Content Book Club: The Heart Goes Last
Monday October 08 | 7:00PM - 8:30PM
Content's in-house book club is open to all, and features a diverse selection of great reads. It meets at 7pm on the second Monday of the month at Content. This month's selection is the captivating and thrilling The Heart Goes Last, by Margaret Atwood.
From the #1 New York Times bestselling author of The Handmaid’s Tale
Margaret Atwood puts the human heart to the ultimate test in an utterly brilliant new novel that is as visionary as The Handmaid's Tale and as richly imagined as The Blind Assassin. Stan and Charmaine are a married couple trying to stay afloat in the midst of an economic and social collapse. Job loss has forced them to live in their car, leaving them vulnerable to roving gangs. They desperately need to turn their situation around and fast. The Positron Project in the town of Consilience seems to be the answer to their prayers. No one is unemployed and everyone gets a comfortable, clean house to live in for six months out of the year. On alternating months, residents of Consilience must leave their homes and function as inmates in the Positron prison system. Once their month of service in the prison is completed, they can return to their "civilian" homes. At first, this doesn't seem like too much of a sacrifice to make in order to have a roof over one's head and food to eat. But when Charmaine becomes romantically involved with the man who lives in their house during the months when she and Stan are in the prison, a series of troubling events unfolds, putting Stan's life in danger. With each passing day, Positron looks less like a prayer answered and more like a chilling prophecy fulfilled.
Margaret Atwood, whose work has been published in thirty-five countries, is the author of more than forty books of fiction, poetry, and critical essays. In addition to The Handmaid's Tale, her novels include Cat's Eye, short-listed for the 1989 Booker Prize; Alias Grace, which won the Giller Prize in Canada and the Premio Mondello in Italy; The Blind Assassin, winner of the 2000 Booker Prize; Oryx and Crake, short-listed for the 2003 Man Booker Prize; The Year of the Flood; and her most recent, MaddAddam. She is the recipient of the Los Angeles Times Innovator's Award, and lives in Toronto with the writer Graeme Gibson.
Meghan O'Gieblyn, author of Interior States
Wednesday October 24 | 7:00PM - 8:00PM
Content is pleased to welcome Meghan O'Gieblyn! She'll be reading from InteriorStates, her debut collection of essays that center around two core (and related) issues of American identity: faith, in general and the specific forms Christianity takes in particular; and the challenges of living in the Midwest when culture is felt to be elsewhere.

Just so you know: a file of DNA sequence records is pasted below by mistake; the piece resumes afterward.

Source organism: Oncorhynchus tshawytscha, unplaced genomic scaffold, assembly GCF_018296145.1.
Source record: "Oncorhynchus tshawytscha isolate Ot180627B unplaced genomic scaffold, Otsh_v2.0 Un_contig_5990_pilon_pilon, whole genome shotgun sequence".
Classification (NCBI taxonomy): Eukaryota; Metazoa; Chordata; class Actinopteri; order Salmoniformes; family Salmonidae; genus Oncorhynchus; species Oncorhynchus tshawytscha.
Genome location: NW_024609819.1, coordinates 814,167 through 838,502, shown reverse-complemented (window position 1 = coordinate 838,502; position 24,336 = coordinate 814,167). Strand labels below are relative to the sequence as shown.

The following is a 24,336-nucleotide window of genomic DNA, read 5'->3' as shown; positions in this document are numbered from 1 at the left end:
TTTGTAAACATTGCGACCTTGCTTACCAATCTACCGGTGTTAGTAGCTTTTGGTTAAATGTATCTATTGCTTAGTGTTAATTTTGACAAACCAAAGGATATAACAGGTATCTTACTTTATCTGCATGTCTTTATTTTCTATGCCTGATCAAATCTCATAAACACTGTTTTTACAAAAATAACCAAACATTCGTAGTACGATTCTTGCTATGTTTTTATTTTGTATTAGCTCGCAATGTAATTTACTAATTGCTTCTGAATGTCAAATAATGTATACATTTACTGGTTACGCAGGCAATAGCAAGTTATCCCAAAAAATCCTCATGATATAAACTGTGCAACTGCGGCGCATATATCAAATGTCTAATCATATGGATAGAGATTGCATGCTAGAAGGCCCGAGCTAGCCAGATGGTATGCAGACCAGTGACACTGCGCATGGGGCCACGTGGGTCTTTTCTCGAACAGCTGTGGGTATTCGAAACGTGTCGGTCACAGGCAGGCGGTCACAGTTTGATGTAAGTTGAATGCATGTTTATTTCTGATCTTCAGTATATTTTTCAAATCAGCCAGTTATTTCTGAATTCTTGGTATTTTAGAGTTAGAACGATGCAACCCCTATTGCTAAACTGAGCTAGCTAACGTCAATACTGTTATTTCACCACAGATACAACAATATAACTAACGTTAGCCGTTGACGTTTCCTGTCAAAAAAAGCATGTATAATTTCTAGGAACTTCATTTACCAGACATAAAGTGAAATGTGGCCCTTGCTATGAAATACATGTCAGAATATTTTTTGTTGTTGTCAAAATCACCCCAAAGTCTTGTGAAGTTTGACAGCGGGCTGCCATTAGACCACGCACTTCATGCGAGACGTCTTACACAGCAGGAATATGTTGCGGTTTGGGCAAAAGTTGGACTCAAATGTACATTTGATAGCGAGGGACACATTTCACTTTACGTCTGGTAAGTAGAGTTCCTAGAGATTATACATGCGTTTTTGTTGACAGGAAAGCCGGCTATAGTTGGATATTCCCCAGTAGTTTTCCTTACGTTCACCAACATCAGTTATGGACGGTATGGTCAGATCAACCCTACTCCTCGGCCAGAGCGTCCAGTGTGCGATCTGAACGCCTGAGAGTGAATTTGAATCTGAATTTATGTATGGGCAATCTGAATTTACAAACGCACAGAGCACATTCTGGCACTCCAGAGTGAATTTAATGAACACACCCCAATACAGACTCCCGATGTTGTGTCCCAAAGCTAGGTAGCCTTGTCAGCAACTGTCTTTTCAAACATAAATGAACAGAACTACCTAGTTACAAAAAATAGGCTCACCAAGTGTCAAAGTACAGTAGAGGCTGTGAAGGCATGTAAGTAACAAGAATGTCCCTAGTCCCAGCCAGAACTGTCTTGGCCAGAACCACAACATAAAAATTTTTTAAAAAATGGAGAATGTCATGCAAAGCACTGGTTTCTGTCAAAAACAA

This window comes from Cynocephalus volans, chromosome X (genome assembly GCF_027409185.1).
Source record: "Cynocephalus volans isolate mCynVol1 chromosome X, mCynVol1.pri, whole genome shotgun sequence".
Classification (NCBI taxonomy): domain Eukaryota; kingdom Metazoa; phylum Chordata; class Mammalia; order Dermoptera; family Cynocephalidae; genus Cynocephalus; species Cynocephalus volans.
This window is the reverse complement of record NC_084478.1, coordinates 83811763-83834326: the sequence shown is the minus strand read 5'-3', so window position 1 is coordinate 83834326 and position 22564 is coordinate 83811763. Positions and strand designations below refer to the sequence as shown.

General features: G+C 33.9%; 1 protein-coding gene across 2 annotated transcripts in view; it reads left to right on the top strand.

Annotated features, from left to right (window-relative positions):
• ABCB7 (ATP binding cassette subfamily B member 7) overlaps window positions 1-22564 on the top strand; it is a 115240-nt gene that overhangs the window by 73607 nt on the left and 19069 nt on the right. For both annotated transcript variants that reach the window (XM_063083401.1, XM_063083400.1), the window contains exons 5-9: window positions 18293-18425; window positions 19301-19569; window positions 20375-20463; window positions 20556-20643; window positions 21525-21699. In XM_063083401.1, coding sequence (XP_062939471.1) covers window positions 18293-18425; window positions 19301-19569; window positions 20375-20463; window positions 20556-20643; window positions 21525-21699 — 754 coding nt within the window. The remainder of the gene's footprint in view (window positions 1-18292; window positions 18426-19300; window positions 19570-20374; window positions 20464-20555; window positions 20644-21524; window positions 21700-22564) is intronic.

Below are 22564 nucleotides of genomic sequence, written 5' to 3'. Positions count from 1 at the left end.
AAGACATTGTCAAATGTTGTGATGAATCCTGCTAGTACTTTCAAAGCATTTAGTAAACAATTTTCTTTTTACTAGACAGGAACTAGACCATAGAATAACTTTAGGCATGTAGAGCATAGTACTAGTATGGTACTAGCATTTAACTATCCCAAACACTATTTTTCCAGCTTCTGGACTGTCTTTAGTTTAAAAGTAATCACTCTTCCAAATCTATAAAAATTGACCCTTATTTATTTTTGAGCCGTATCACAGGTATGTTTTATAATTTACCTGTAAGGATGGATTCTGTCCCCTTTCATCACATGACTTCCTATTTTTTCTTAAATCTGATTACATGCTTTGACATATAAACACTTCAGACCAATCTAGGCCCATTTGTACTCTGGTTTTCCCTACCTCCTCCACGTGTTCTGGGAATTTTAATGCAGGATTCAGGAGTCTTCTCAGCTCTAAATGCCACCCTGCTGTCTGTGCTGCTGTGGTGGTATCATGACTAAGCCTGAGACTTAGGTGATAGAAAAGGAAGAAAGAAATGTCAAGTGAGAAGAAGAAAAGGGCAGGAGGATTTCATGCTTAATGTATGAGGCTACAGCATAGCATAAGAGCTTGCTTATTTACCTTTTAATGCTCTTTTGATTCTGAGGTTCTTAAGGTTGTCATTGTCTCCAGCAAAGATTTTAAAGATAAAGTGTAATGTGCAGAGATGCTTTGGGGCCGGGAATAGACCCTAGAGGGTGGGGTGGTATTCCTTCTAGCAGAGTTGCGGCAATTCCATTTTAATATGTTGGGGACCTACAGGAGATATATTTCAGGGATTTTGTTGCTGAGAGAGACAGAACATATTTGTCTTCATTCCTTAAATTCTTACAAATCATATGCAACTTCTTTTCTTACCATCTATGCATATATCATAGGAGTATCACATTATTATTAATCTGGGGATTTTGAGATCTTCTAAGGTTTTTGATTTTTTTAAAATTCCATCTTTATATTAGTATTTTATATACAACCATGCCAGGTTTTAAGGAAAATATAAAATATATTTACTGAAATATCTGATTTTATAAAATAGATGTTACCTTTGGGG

"Meghan O'Gieblyn's deep and searching essays are written with a precise sort of skepticism and a slight ache in the heart. A first-rate and riveting collection." --Lorrie Moore
What does it mean to be a believing Christian and a Midwesterner in an increasingly secular America where the cultural capital is retreating to both coasts? The critic and essayist Meghan O'Gieblyn was born into an evangelical family, attended the famed Moody Bible Institute in Chicago for a time before she had a crisis of belief, and still lives in the Midwest, aka "Flyover Country." She writes of her "existential dizziness, a sense that the rest of the world is moving while you remain still," and that rich sense of ambivalence and internal division inform the fifteen superbly thoughtful and ironic essays in this collection. The subjects of these essays range from the rebranding (as it were) of Hell in contemporary Christian culture ("Hell"), a theme park devoted to the concept of intelligent design ("Species of Origin"), the paradoxes of Christian Rock ("Sniffing Glue"), Henry Ford's reconstructed pioneer town of Greenfield Village and its mixed messages ("Midwest World"), and the strange convergences of Christian eschatology and the digital so-called Singularity ("Ghosts in the Cloud"). Meghan O'Gieblyn stands in relation to her native Midwest as Joan Didion stands in relation to California - which is to say a whole-hearted lover, albeit one riven with ambivalence at the same time.
Meghan O'Gieblyn is a writer who was raised and still lives in the Midwest. Her essays have appeared in Harper's Magazine, n+1, The Point, The New York Times, The Guardian, The New Yorker, Best American Essays 2017, and the Pushcart Prize anthology. She received a B.A. in English from Loyola University, Chicago and an MFA in Fiction from the University of Wisconsin-Madison. She lives in Madison, Wisconsin with her husband.
Allen Eskens returns to Content
Tuesday November 27 | 7:00PM - 8:30PM
Content is excited to welcome back bestselling author Allen Eskens as he reads from The Shadows We Hide, his highly-anticipated sequel to the national bestseller The Life We Bury.
Joe Talbert returns to investigate the murder of the father he never knew, and to reckon with his own family’s past.
Joe Talbert, Jr. has never once met his namesake. Now out of college, a cub reporter for the Associated Press in Minneapolis, he stumbles across a story describing the murder of a man named Joseph Talbert in a small town in southern Minnesota.
Full of curiosity about whether this man might be his father, Joe is shocked to find that none of the town’s residents have much to say about the dead man-other than that his death was long overdue. Joe discovers that the dead man was a loathsome lowlife who cheated his neighbors, threatened his daughter, and squandered his wife’s inheritance after she, too, passed away–an inheritance that may now be Joe’s.
Mired in uncertainty and plagued by his own devastated relationship with his mother, who is seeking to get back into her son’s life, Joe must put together the missing pieces of his family history– before his quest for discovery threatens to put him in a grave of his own.
Allen Eskens is the USA Today bestselling author of The Life We Bury, The Guise of Another, The Heavens May Fall, and The Deep Dark Descending. He is the recipient of the Barry Award, the Rosebud Award, Minnesota Book Award, and the Silver Falchion Award, and has been a finalist for the Edgar Award, the Thriller Award, and the Anthony Award. His debut novel, The Life We Bury, has been published in 21 languages and is being developed for a feature film. Eskens lives with his wife, Joely, in out-state Minnesota, where he was a criminal defense attorney for 25 years.